The major form of glycohemoglobin is hemoglobin A1c (HbA1c). The HbA1c fraction is abnormally elevated in chronic hyperglycemic diabetic patients and correlates positively with glycemic control. Previous studies suggest that iron deficiency anemia (IDA) affects the levels of HbA1c. The aim of this study was to determine the effect of IDA on HbA1c levels in nondiabetic patients. The population studied consisted of 50 patients (30 women, 20 men, mean age 35.7 ± 11.9 years) with IDA and 50 healthy subjects that were matched for age and sex. Patients who had glucose tolerance abnormalities (impaired glucose tolerance or diabetes mellitus), hemoglobinopathies, hemolytic anemia, chronic alcohol ingestion and chronic renal failure were excluded from the study. Hematologic investigations, fasting and postprandial glucose and HbA1c levels were measured in all subjects before iron therapy. All patients with IDA were treated with iron 100 mg/day for 3 months. We repeated the laboratory investigation after iron therapy. Before iron treatment, the mean HbA1c (7.4 ± 0.8%) level in patients with IDA was higher than in a healthy group (5.9% ± 0.5) (p < 0.001). In patients with IDA, HbA1c decreased significantly after iron treatment from a mean of 7.4% ± 0.8 to 6.2% ± 0.6 (p < 0.001). Iron deficiency must be corrected before any diagnostic or therapeutic decision is made based on HbA1c.

De Rosa MC, Sanna MT, Messana I, Castagnola M, Galtieri A, Tellone E, Scatena R, Botta B, Botta M, Giardina B: Glycated human hemoglobin (HbA1c): Functional characteristics and molecular modeling studies. Biophys Chem 1998;72:323–335.
Peterson KP, Pavlovich JG, Goldstein D, Little R, England J, Peterson CM: What is hemoglobin A1c? An analysis of glycated hemoglobins by electrospray ionization mass spectrometry. Clin Chem 1998;44:1951–1958.
Shapiro R, McManus M, Garrick L, McDonald MJ, Bunn HF: Nonenzymatic glycolisation of human hemoglobin at multiple sites. Metabolism 1979;28(suppl):427–430.
Powers AC: Diabetes mellitus; in Braunwald E, Fauci AS, Kasper DL, Hauser SL, Longo DL, Jameson JL (eds): Harrison’s Principles of Internal Medicine, ed 15. New York, McGraw-Hill, 2001, vol 22, pp 2105–2109.
UK Prospective Diabetes Study Group: Intensive blood-glucose control with sulphonylureas or insulin compared with conventional treatment and risk of complications in patients with type 2 diabetes. Lancet 1998;352:837–853.
Ioannou GN, Spector J, Scott K, Rockey DC: Iron deficiency and gastrointestinal malignancy. A population-based cohort study. Am J Med 2002;113:281–287.
Wu AC, Lesperance L, Bernstein H: Screening for iron deficiency. Pediatr Rev 2002;23:171–178.
Brooks AP, Metcalfe J, Day JL, Edwards MS: Iron deficiency and glycosylated haemoglobin A1. Lancet 1980;19:ii:141.
Hansen PG, Eriksen J, Andersen TM, Olesen L: Glycosylated hemoglobin (HbA1c) in iron and vitamin B12 deficiency. J Intern Med 1990;227:133–136.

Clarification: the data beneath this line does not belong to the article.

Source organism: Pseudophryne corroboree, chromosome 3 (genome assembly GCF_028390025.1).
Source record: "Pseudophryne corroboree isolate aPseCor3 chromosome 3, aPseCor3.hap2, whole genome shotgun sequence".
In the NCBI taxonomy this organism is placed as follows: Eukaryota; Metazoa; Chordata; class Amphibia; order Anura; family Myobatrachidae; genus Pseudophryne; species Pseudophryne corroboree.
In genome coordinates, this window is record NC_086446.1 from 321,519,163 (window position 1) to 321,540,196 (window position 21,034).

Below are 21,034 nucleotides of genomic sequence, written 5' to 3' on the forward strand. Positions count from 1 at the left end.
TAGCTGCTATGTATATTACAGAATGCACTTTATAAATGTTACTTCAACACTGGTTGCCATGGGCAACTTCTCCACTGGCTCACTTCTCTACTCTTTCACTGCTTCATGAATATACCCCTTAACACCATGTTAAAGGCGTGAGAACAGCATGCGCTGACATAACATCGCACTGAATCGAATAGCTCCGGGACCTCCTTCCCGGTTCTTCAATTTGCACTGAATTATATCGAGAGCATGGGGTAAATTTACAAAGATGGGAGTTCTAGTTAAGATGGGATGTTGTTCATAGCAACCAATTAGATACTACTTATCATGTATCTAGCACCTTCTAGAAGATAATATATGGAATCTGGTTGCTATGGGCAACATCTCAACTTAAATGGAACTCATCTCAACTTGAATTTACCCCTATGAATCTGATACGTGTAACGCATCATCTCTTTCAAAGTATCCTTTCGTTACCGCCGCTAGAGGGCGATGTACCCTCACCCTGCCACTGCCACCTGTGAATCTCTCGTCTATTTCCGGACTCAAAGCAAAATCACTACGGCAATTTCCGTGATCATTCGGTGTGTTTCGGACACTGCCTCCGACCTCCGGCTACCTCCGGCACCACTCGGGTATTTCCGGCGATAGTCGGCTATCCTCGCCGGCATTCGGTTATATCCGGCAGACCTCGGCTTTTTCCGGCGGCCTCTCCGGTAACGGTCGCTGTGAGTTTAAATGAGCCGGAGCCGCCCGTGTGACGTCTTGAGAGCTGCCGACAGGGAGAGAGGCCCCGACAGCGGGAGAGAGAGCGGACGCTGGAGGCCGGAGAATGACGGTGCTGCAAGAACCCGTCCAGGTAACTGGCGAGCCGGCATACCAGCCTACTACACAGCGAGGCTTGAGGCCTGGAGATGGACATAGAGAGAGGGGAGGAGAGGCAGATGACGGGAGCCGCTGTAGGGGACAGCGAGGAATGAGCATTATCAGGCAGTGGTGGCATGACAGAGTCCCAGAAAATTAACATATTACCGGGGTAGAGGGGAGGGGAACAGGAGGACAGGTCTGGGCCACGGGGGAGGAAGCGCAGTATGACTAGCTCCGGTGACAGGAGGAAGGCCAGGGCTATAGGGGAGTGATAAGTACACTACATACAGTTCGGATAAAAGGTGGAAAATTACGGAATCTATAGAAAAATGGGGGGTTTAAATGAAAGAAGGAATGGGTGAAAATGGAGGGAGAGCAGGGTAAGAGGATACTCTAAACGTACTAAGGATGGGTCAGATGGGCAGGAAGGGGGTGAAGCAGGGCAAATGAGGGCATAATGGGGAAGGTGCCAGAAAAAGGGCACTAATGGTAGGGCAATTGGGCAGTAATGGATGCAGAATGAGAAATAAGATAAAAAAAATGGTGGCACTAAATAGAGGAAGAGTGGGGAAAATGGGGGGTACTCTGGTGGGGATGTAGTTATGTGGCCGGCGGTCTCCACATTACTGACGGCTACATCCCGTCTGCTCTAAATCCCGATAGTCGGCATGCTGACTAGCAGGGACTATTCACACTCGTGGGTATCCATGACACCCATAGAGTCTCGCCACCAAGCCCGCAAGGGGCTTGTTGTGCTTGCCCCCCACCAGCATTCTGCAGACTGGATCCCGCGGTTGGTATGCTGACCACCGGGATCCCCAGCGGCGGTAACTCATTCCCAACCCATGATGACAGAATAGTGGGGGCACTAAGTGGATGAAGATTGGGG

Van Heyningen C, Dalton RG: Glycosylated haemoglobin in iron-deficiency anaemia. Lancet 1985;i:874.
Rai KB, Pattabiraman TN: Glycosylated haemoglobin levels in iron-deficiency anaemia. Indian J Med 1986;83:234–236.
El-Agouza I, Abu Shohla A, Sirdah M: The effect of iron deficiency anaemia on the levels of haemoglobin subtypes: possible consequences for clinical diagnosis. Clin Lab Haematol 2002;24:285–289.
Tarim O, Kucukerdogan A, Gunay U, Erol P, Ercan I: Effects of iron-deficiency anemia on hemoglobin A1c type 1 diabetes mellitus. Pediatr Int 1999;41:357–362.
Stetler C, Mueller B, Diem P: What you always wanted to know about HbA1c. Schweiz Med Wochenschr 2000;130:993–1005.
Edelman SV: Importance of glucose control. Med Clin North Am 1998;82:665–687.
Copyright / Drug Dosage / Disclaimer
Copyright: All rights reserved. No part of this publication may be translated into other languages, reproduced or utilized in any form or by any means, electronic or mechanical, including photocopying, recording, microcopying, or by any information storage and retrieval system, without permission in writing from the publisher.
Drug Dosage: The authors and the publisher have exerted every effort to ensure that drug selection and dosage set forth in this text are in accord with current recommendations and practice at the time of publication. However, in view of ongoing research, changes in government regulations, and the constant flow of information relating to drug therapy and drug reactions, the reader is urged to check the package insert for each drug for any changes in indications and dosage and for added warnings and precautions. This is particularly important when the recommended agent is a new and/or infrequently employed drug.
Disclaimer: The statements, opinions and data contained in this publication are solely those of the individual authors and contributors and not of the publishers and the editor(s). The appearance of advertisements or/and product references in the publication is not a warranty, endorsement, or approval of the products or services advertised or of their effectiveness, quality or safety. The publisher and the editor(s) disclaim responsibility for any injury to persons or property resulting from any ideas, methods, instructions or products referred to in the content or advertisements.
You do not currently have access to this content.